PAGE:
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Flightline Friday: Early Vietnam Helo Operations September 22, 2017

Posted by Tantumblogo in Flightline Friday, fun, history, non squitur, silliness, Society, technology.
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This is a really excellent video find from December 1963, featuring very tired old Piasecki H-21 “Shawnee” (aka the Flying Banana) and brand new (if more than a bit underpowered) Hueys of the UH-1A and UH-1B models.

There is some excellent footage of very rare early Huey attack model setups, including fixed forward firing M1919 .30 cal machine guns of WWII vintage mounted on the landing skids, and the first attempts at mounting rockets on the Huey design.  The UH-1B came from the factory with the XM-6 armament subsystem, which included dual M-60 machine guns on each side of the aircraft in trainable mounts.  This was a vast improvement over the fixed machine guns of the UH-1A.  Also discussed is the original US Army air assault unit in South Vietnam, the Utility Tactical Transport Company.  At this time, Hueys were used entirely as attack birds or for medevac.  The stretched UH-1D capable of carrying 9-11 troops would not enter service in Vietnam until the 1st Air Cav arrived in numbers in mid-1965.

The UH-1A was always badly underpowered*, with an armament load of fixed gun and dual 8-shot rocket stacks, they could barely manage 80-85 mph, which allowed even the lumbering H-21s to “race” ahead of them.  This problem was solved by the UH-1B, which had a more powerful engine, allowing the Hueys much better speed to escort the Shawnees, but the problem repeated itself once the UH-1D and UH-1H entered service.  The slicks were again much faster than their escorts, weighted down with heavy loads of weapons and ammo in very draggy mounts.  This problem was initially solved by late B model and then Charlie model Hueys being equipped with still more powerful engines, but was ultimately dealt with by the introduction of the AH-1 Cobra in late 1967.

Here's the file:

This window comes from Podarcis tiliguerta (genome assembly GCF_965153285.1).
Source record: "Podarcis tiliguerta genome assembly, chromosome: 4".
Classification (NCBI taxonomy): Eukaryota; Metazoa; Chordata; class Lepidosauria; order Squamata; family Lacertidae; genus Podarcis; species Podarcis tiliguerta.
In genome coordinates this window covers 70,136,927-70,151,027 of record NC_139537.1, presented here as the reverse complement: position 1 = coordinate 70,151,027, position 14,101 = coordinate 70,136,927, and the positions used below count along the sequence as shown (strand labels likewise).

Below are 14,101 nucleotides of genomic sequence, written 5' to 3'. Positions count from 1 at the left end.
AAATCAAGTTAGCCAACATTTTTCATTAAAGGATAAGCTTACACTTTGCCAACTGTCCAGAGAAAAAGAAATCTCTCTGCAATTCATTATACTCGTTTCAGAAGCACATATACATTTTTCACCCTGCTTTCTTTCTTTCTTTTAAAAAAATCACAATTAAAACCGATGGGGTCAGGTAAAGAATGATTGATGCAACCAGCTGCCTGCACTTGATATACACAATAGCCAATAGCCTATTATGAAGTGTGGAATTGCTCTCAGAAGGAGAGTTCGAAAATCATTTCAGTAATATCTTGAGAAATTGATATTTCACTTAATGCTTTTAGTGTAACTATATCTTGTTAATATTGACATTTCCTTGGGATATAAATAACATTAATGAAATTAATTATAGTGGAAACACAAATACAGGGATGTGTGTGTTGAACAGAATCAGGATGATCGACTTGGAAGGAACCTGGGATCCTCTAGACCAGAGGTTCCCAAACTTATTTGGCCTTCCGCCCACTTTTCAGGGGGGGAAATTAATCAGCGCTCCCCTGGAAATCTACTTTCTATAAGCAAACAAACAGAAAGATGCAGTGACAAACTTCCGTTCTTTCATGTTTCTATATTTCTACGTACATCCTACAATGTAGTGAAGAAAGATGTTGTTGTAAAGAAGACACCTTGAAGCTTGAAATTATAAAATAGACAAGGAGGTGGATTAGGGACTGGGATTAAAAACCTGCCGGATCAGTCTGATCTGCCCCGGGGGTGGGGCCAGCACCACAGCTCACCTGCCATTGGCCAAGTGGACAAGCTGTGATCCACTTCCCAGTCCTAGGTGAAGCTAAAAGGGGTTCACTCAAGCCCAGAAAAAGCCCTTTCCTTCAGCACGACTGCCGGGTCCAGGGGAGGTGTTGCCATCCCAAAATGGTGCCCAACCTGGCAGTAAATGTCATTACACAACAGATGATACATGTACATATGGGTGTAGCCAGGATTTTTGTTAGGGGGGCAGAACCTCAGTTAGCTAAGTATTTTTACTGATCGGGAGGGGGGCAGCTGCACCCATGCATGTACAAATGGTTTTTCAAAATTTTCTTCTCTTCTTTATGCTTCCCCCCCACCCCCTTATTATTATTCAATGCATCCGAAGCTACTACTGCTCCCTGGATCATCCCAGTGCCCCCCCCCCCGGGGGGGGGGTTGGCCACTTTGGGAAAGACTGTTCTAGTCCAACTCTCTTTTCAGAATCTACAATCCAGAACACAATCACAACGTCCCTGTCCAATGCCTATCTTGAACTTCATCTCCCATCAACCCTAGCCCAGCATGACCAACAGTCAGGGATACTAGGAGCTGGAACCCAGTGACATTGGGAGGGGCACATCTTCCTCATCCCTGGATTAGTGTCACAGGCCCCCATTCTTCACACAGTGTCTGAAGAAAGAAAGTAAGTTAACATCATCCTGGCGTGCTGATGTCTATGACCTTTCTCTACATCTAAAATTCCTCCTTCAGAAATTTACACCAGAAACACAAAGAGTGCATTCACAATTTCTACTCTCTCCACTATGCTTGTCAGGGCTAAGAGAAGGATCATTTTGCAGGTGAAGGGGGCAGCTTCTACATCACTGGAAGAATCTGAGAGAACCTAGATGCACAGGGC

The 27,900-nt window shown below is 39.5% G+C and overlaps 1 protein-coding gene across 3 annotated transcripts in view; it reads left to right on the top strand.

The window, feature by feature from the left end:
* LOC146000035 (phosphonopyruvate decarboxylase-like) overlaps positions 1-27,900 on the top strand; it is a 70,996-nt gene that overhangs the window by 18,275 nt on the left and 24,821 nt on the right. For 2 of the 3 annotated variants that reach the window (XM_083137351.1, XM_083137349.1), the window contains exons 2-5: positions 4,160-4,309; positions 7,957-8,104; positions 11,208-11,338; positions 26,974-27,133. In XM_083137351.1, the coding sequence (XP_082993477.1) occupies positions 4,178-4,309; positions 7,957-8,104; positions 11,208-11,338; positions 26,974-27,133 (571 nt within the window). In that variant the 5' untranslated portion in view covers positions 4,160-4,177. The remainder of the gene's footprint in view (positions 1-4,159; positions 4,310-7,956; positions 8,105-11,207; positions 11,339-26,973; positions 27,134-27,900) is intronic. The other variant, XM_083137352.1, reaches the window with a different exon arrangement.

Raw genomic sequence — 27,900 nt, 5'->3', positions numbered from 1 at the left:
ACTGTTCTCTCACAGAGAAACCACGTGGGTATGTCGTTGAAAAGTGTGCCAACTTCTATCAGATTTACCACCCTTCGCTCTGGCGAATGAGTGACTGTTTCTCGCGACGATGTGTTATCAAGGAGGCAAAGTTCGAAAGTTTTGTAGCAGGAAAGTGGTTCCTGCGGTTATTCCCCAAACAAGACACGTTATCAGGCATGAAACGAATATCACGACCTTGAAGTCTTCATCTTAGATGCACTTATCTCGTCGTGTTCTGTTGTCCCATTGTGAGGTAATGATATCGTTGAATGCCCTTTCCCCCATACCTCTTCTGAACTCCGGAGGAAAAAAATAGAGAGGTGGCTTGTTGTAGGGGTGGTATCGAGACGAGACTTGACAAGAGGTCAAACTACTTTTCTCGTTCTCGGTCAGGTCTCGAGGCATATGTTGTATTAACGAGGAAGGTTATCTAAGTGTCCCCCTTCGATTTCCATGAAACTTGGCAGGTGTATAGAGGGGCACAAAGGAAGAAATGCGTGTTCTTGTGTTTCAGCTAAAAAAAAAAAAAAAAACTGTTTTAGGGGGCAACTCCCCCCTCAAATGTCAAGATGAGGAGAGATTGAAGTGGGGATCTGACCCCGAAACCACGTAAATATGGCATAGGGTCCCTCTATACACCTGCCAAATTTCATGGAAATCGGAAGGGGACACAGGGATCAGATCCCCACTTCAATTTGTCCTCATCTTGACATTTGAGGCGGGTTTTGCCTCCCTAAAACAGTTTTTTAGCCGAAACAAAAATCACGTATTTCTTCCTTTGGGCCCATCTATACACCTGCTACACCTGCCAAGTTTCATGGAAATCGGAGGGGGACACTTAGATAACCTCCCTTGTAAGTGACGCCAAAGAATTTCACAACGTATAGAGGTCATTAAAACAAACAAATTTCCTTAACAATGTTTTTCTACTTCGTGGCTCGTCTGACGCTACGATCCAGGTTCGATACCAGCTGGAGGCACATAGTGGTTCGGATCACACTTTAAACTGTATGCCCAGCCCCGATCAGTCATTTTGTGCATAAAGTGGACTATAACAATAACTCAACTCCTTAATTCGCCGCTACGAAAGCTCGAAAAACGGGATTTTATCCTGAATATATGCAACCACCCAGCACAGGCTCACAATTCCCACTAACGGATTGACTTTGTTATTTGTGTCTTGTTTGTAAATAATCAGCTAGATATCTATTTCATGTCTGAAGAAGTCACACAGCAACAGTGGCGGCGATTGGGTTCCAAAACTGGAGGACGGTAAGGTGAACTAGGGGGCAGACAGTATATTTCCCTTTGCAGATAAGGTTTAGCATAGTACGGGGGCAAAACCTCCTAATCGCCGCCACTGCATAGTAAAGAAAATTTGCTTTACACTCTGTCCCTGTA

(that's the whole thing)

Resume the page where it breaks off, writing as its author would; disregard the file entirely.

There is also demonstration of early tactics among both the troop carrying and the attack helos.  It is rather amusing to watch discussion of basic tactics which were described as being so effective the VC had no response to them – well, you could say, they figured out plenty of responses as the war went along.  The very simple tactics described in this video would be replaced by ever more sophisticated ones as the war went along, but the ever-resourceful Vietnamese were almost always a match for Yankee ingenuity, finding their own responses to evolving American methods.

There is a great deal of rare footage in this video, covering a critical phase of the War in Southeast Asia as combat became more and more Americanized – just as certain elements of the US military establishment desperately wanted:

 

*- UH-1A had a little more than half the horsepower of the later H, E, L, and M models.

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Comments

1. Tim - September 22, 2017

We’ve been watching Ken Burns “Vietnam War” this week. I think he’s been fair to LBJ so far. We’ll see how Nixon gets treated next week.

It brings back memories of my childhood when all this insanity disrupted our family and faith. I was in Catholic school for grades 1- 4, then the faith was bagged and I was missing in action until the mid 90’s. Didn’t get confirmed until I was 38 years old in the traditional rite by an FSSP priest…..blessing in disguise? If I could be brought back, anyone can be. God is good.


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